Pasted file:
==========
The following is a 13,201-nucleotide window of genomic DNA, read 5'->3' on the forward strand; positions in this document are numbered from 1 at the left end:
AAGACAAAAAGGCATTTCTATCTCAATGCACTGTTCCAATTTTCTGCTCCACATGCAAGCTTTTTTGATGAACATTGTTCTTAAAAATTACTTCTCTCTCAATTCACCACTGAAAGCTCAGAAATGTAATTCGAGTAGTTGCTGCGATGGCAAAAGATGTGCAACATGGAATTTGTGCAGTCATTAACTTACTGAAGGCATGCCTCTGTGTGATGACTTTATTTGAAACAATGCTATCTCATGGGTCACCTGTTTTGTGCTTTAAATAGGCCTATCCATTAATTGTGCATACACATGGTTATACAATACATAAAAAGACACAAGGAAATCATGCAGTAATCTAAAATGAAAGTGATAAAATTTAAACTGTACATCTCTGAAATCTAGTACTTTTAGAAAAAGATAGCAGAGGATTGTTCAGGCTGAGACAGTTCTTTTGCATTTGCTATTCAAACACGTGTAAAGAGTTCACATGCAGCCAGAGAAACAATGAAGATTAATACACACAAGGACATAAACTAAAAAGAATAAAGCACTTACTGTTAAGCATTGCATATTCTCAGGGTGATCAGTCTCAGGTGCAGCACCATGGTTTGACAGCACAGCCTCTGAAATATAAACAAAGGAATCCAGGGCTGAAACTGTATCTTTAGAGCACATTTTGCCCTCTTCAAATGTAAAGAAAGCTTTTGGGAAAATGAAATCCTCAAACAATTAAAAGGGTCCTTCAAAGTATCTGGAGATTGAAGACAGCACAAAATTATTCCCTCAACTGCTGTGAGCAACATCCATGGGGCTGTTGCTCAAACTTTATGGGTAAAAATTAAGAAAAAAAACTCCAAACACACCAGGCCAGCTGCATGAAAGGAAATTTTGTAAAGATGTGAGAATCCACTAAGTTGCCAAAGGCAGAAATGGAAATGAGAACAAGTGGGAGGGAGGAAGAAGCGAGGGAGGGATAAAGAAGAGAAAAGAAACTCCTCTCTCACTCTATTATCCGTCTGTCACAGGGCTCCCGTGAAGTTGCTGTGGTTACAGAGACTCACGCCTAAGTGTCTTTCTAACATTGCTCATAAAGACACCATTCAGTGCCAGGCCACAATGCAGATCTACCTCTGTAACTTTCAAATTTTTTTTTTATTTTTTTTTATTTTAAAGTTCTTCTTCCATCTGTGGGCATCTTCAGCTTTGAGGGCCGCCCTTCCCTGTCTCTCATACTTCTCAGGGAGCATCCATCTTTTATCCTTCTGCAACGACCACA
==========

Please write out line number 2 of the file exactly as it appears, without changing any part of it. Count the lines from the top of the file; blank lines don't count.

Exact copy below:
AAGACAAAAAGGCATTTCTATCTCAATGCACTGTTCCAATTTTCTGCTCCACATGCAAGCTTTTTTGATGAACATTGTTCTTAAAAATTACTTCTCTCTCAATTCACCACTGAAAGCTCAGAAATGTAATTCGAGTAGTTGCTGCGATGGCAAAAGATGTGCAACATGGAATTTGTGCAGTCATTAACTTACTGAAGGCATGCCTCTGTGTGATGACTTTATTTGAAACAATGCTATCTCATGGGTCACCTGTTTTGTGCTTTAAATAGGCCTATCCATTAATTGTGCATACACATGGTTATACAATACATAAAAAGACACAAGGAAATCATGCAGTAATCTAAAATGAAAGTGATAAAATTTAAACTGTACATCTCTGAAATCTAGTACTTTTAGAAAAAGATAGCAGAGGATTGTTCAGGCTGAGACAGTTCTTTTGCATTTGCTATTCAAACACGTGTAAAGAGTTCACATGCAGCCAGAGAAACAATGAAGATTAATACACACAAGGACATAAACTAAAAAGAATAAAGCACTTACTGTTAAGCATTGCATATTCTCAGGGTGATCAGTCTCAGGTGCAGCACCATGGTTTGACAGCACAGCCTCTGAAATATAAACAAAGGAATCCAGGGCTGAAACTGTATCTTTAGAGCACATTTTGCCCTCTTCAAATGTAAAGAAAGCTTTTGGGAAAATGAAATCCTCAAACAATTAAAAGGGTCCTTCAAAGTATCTGGAGATTGAAGACAGCACAAAATTATTCCCTCAACTGCTGTGAGCAACATCCATGGGGCTGTTGCTCAAACTTTATGGGTAAAAATTAAGAAAAAAAACTCCAAACACACCAGGCCAGCTGCATGAAAGGAAATTTTGTAAAGATGTGAGAATCCACTAAGTTGCCAAAGGCAGAAATGGAAATGAGAACAAGTGGGAGGGAGGAAGAAGCGAGGGAGGGATAAAGAAGAGAAAAGAAACTCCTCTCTCACTCTATTATCCGTCTGTCACAGGGCTCCCGTGAAGTTGCTGTGGTTACAGAGACTCACGCCTAAGTGTCTTTCTAACATTGCTCATAAAGACACCATTCAGTGCCAGGCCACAATGCAGATCTACCTCTGTAACTTTCAAATTTTTTTTTTATTTTTTTTTATTTTAAAGTTCTTCTTCCATCTGTGGGCATCTTCAGCTTTGAGGGCCGCCCTTCCCTGTCTCTCATACTTCTCAGGGAGCATCCATCTTTTATCCTTCTGCAACGACCACA